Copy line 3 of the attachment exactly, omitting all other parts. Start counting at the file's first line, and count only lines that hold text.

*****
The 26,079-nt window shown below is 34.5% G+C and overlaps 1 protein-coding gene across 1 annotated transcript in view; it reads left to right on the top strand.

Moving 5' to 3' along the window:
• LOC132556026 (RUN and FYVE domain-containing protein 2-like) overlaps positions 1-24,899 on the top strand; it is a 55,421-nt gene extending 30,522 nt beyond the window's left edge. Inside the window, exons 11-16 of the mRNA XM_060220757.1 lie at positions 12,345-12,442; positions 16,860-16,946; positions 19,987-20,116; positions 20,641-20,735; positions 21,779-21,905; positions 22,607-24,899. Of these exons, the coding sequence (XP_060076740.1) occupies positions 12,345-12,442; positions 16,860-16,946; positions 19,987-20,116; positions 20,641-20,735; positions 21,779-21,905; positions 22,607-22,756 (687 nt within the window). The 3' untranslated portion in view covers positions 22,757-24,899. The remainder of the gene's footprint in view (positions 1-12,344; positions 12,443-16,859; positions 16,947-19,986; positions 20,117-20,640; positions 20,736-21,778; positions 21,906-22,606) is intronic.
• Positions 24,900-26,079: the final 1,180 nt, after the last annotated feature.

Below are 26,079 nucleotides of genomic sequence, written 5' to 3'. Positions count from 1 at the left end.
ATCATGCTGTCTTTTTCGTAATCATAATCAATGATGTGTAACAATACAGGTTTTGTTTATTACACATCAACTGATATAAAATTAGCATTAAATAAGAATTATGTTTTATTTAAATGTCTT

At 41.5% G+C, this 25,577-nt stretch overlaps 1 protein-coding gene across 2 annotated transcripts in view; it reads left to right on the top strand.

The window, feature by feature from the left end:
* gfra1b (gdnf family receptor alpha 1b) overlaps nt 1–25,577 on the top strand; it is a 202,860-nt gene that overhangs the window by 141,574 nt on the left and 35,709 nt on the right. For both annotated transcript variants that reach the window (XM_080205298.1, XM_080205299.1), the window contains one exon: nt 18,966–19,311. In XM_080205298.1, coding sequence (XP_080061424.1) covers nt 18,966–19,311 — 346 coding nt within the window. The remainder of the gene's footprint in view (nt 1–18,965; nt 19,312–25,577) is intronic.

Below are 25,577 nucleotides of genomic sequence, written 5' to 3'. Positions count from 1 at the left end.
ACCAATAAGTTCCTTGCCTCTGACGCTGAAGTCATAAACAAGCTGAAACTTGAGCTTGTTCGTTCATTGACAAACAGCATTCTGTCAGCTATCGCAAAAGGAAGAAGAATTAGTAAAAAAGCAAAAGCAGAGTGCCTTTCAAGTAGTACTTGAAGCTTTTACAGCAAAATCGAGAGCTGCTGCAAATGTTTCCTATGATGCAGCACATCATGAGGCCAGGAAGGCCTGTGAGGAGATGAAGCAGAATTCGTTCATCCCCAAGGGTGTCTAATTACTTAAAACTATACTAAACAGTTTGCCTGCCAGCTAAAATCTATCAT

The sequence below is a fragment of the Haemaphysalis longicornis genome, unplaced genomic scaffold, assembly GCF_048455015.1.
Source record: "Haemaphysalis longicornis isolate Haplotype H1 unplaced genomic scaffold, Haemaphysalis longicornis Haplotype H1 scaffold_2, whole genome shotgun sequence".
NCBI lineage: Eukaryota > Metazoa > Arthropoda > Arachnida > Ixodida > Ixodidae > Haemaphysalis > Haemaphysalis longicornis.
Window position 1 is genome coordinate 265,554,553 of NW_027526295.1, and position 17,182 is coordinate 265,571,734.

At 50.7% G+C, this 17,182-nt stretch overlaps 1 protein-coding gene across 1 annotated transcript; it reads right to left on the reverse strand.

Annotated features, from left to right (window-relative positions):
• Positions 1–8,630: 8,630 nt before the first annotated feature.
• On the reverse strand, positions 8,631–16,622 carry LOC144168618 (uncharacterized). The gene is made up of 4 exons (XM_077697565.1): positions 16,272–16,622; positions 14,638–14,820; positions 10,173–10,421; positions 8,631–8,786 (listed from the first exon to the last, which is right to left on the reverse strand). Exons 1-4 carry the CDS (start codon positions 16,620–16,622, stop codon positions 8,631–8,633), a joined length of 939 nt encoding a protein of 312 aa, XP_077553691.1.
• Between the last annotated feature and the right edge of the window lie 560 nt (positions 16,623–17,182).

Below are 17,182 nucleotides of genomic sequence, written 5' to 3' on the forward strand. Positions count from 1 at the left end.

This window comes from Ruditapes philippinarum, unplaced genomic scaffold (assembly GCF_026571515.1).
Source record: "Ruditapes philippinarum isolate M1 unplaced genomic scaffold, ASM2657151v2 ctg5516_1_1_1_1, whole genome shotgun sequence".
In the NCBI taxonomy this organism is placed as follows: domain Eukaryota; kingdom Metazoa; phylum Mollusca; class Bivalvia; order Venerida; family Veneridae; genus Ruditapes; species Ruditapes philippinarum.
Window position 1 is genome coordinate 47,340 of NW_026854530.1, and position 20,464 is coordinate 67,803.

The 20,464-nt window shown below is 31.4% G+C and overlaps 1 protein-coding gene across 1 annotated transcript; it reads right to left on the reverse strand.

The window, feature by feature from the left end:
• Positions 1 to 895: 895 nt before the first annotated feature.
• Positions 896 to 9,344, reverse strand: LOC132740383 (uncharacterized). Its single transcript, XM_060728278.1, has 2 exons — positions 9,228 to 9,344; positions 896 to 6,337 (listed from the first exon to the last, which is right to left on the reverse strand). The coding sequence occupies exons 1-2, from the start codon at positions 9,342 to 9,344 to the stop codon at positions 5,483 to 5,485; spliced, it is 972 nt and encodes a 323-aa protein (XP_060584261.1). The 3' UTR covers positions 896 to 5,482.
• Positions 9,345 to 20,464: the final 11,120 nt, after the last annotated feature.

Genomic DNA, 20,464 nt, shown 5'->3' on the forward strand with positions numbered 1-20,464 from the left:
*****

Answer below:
• LOC132556026 (RUN and FYVE domain-containing protein 2-like) overlaps positions 1-24,899 on the top strand; it is a 55,421-nt gene extending 30,522 nt beyond the window's left edge. Inside the window, exons 11-16 of the mRNA XM_060220757.1 lie at positions 12,345-12,442; positions 16,860-16,946; positions 19,987-20,116; positions 20,641-20,735; positions 21,779-21,905; positions 22,607-24,899. Of these exons, the coding sequence (XP_060076740.1) occupies positions 12,345-12,442; positions 16,860-16,946; positions 19,987-20,116; positions 20,641-20,735; positions 21,779-21,905; positions 22,607-22,756 (687 nt within the window). The 3' untranslated portion in view covers positions 22,757-24,899. The remainder of the gene's footprint in view (positions 1-12,344; positions 12,443-16,859; positions 16,947-19,986; positions 20,117-20,640; positions 20,736-21,778; positions 21,906-22,606) is intronic.